Feb 2008
    Philadelphia, PA
    I recommend using .. Extremely easy to use interface and it works. Plain and simple.

  10. #10
    Okay, I'm all for whatever works properly. I decided to try hosting them locally (on the VPS), but failed. At, I used the "transfer DNS to web host" option to enter custom nameservers: & and pointed both to the IP address of my VPS: I'm assuming it works since the domain name resolves to the Apache HTTP Server test page. Pings to my domain also resolve to my VPS IP address.

    I checked and it looks like some things aren't the way they are suppose to be, but I could be wrong, hopefully somewhere here can interpret that in layman's terms.

    I created a DNS template earlier '' but for some reason, that just vanished and I can't see it anywhere in Kloxo. Perhaps, there's a way to delete it using the command line (via SSH) or something.

    Finally, I tried to map my IP address to a default domain (, that failed too, with this error:
    Alert: To map an IP to a domain, the domain must ping to the same IP, otherwise, the domain will stop working. The domain you are trying to map this IP to, doesn't resolve back to the IP, and so it cannot be set as the default domain for the IP.
    My domain points to my IP: so I have no idea what's going on. Totally clueless. Any help is appreciated.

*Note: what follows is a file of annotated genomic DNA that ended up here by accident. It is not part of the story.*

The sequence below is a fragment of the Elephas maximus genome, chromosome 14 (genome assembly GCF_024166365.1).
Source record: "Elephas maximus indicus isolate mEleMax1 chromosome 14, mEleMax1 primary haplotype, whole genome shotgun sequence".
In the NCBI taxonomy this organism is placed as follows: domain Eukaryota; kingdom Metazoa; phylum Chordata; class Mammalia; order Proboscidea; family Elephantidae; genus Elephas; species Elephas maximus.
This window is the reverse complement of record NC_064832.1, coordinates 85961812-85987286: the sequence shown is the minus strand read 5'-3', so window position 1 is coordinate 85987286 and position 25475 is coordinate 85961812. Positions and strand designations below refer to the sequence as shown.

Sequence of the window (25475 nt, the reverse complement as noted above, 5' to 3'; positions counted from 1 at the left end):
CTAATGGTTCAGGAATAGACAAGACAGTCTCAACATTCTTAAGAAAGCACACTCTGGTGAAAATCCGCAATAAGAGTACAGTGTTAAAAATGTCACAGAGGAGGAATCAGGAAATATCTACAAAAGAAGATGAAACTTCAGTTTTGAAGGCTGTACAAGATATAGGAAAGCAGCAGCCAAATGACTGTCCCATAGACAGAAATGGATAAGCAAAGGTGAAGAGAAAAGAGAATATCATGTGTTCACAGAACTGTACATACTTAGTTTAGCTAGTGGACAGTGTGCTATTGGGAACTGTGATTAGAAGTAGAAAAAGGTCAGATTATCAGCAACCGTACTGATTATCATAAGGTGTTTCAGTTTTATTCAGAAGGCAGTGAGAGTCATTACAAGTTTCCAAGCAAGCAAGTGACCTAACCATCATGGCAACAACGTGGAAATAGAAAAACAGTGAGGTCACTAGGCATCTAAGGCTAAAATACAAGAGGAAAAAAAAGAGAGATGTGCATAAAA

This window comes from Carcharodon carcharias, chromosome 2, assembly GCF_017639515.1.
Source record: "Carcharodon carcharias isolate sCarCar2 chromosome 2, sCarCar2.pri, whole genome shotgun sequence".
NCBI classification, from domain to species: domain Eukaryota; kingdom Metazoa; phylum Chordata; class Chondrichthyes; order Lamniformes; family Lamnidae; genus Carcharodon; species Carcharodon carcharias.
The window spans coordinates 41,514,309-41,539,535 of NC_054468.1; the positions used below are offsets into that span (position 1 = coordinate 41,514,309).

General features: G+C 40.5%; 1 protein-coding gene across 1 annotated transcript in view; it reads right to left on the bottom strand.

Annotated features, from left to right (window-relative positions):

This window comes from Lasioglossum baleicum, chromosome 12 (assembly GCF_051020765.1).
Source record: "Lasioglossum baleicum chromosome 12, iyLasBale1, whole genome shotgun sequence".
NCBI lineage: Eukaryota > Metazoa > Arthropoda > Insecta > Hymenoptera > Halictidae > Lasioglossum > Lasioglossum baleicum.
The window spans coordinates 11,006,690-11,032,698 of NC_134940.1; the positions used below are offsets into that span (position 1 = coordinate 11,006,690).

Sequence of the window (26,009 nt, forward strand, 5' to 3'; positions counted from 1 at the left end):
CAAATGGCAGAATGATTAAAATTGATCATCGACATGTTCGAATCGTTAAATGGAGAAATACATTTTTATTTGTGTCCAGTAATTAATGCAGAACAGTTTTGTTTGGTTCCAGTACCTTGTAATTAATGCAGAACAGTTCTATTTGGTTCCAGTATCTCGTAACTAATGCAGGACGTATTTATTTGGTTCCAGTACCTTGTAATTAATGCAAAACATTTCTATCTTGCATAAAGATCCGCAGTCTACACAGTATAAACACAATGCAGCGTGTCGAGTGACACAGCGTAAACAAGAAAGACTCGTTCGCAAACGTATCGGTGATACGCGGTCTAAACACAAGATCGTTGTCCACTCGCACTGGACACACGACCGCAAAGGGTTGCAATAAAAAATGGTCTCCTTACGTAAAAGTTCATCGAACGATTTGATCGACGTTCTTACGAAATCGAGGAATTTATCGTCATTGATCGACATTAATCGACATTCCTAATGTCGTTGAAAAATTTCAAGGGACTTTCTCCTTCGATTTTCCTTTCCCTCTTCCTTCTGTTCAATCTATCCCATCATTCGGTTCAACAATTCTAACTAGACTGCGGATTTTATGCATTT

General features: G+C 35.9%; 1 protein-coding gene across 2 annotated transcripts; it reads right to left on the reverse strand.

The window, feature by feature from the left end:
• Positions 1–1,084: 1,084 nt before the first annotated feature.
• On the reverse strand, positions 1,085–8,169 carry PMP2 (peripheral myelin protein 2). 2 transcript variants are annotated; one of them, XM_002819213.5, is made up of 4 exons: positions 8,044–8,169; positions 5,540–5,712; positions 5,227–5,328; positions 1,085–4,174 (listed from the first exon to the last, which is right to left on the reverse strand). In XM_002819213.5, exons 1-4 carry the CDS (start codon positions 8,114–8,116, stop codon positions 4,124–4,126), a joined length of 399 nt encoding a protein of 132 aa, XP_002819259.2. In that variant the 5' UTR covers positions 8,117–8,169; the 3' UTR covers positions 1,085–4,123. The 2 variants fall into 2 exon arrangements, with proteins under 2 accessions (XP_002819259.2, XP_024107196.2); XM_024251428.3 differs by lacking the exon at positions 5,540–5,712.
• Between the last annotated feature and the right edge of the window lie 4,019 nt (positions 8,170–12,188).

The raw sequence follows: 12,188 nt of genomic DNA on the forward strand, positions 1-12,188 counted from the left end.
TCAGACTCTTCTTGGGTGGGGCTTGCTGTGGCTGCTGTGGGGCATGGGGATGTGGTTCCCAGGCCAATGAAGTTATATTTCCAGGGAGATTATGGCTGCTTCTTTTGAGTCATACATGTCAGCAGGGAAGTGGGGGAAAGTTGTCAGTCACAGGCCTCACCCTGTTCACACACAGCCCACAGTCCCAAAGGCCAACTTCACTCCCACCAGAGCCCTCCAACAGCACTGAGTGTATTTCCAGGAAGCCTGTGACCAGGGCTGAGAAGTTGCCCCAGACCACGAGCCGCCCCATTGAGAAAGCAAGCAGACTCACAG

Attached Thumbnails Attached Thumbnails DNS.png  
    Last edited by N3RVE; 10-13-2011 at 11:56 AM.

  11. #11
    Okay, I'm not sure what happened, but is now accessible and points to the correct directory, it looks like I'm good to go with that. However, the domain is not yet mapped to the IP Address and when I try to do, I still get this error:
    Alert: To map an IP to a domain, the domain must ping to the same IP, otherwise, the domain will stop working. The domain you are trying to map this IP to, doesn't resolve back to the IP, and so it cannot be set as the default domain for the IP.
    I don't understand why when I can confirm that the domain points to my IP Address.

    Secondly, I have a few other domains at - would it be possible to point the DNS for those domains to my custom name servers (ns1/ and register the domains within my Kloxo install and have them resolve to the same IP, I guess that's what is referred to as Shared hosting, yes? And I'm assuming I can't have the IP address mapped to a single domain if I decide to share the resources, yes?

    Thank you for the help received.

  12. #12
    I'm not fluent with DNS, and I have no idea what Kloxo is (okay, found out it's control panel for hosting). Sorry.

    But, from whatever little that I know, the message sounds like it is complaining about your Reverse DNS (rDNS) record not resolving back to your domain name. Right now if you do a reverse lookup on IP, it resolves back to "," not your domain. May be, that's what the message is complaining. Some host allow you to set your reverse, while for some, you have to ask your host to set it for you.

    If you are on a VPS and you alone own/leased that IP (no other people using that IP), they should be able to do this for you. Hope that helps.
    Last edited by zawmoo; 10-13-2011 at 01:54 PM.